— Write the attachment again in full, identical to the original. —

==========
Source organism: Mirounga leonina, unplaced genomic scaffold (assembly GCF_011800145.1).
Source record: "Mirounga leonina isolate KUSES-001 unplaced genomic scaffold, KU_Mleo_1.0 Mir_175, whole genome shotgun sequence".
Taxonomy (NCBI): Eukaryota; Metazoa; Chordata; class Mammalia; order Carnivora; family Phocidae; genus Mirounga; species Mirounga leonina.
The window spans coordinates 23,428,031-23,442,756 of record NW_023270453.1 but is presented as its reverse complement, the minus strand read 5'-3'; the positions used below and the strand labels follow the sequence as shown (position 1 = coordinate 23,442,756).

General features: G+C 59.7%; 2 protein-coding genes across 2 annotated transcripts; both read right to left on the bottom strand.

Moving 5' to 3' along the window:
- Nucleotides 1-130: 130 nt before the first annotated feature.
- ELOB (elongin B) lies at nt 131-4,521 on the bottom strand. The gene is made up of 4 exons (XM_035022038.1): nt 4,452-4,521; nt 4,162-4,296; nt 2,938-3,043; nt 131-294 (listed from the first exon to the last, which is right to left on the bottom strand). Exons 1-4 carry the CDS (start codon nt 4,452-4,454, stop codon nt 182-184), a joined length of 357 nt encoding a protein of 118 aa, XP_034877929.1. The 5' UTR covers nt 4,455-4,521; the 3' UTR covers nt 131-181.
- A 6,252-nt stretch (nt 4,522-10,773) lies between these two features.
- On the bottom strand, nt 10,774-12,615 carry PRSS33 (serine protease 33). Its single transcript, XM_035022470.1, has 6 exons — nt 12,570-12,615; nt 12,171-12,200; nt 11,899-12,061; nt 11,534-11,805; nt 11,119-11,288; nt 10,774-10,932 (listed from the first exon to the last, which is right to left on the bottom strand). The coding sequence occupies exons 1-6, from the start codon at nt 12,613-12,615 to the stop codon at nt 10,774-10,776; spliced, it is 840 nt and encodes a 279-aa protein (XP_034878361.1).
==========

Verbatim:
Source organism: Mirounga leonina, unplaced genomic scaffold (assembly GCF_011800145.1).
Source record: "Mirounga leonina isolate KUSES-001 unplaced genomic scaffold, KU_Mleo_1.0 Mir_175, whole genome shotgun sequence".
Taxonomy (NCBI): Eukaryota; Metazoa; Chordata; class Mammalia; order Carnivora; family Phocidae; genus Mirounga; species Mirounga leonina.
The window spans coordinates 23,428,031-23,442,756 of record NW_023270453.1 but is presented as its reverse complement, the minus strand read 5'-3'; the positions used below and the strand labels follow the sequence as shown (position 1 = coordinate 23,442,756).

General features: G+C 59.7%; 2 protein-coding genes across 2 annotated transcripts; both read right to left on the bottom strand.

Moving 5' to 3' along the window:
- Nucleotides 1-130: 130 nt before the first annotated feature.
- ELOB (elongin B) lies at nt 131-4,521 on the bottom strand. The gene is made up of 4 exons (XM_035022038.1): nt 4,452-4,521; nt 4,162-4,296; nt 2,938-3,043; nt 131-294 (listed from the first exon to the last, which is right to left on the bottom strand). Exons 1-4 carry the CDS (start codon nt 4,452-4,454, stop codon nt 182-184), a joined length of 357 nt encoding a protein of 118 aa, XP_034877929.1. The 5' UTR covers nt 4,455-4,521; the 3' UTR covers nt 131-181.
- A 6,252-nt stretch (nt 4,522-10,773) lies between these two features.
- On the bottom strand, nt 10,774-12,615 carry PRSS33 (serine protease 33). Its single transcript, XM_035022470.1, has 6 exons — nt 12,570-12,615; nt 12,171-12,200; nt 11,899-12,061; nt 11,534-11,805; nt 11,119-11,288; nt 10,774-10,932 (listed from the first exon to the last, which is right to left on the bottom strand). The coding sequence occupies exons 1-6, from the start codon at nt 12,613-12,615 to the stop codon at nt 10,774-10,776; spliced, it is 840 nt and encodes a 279-aa protein (XP_034878361.1).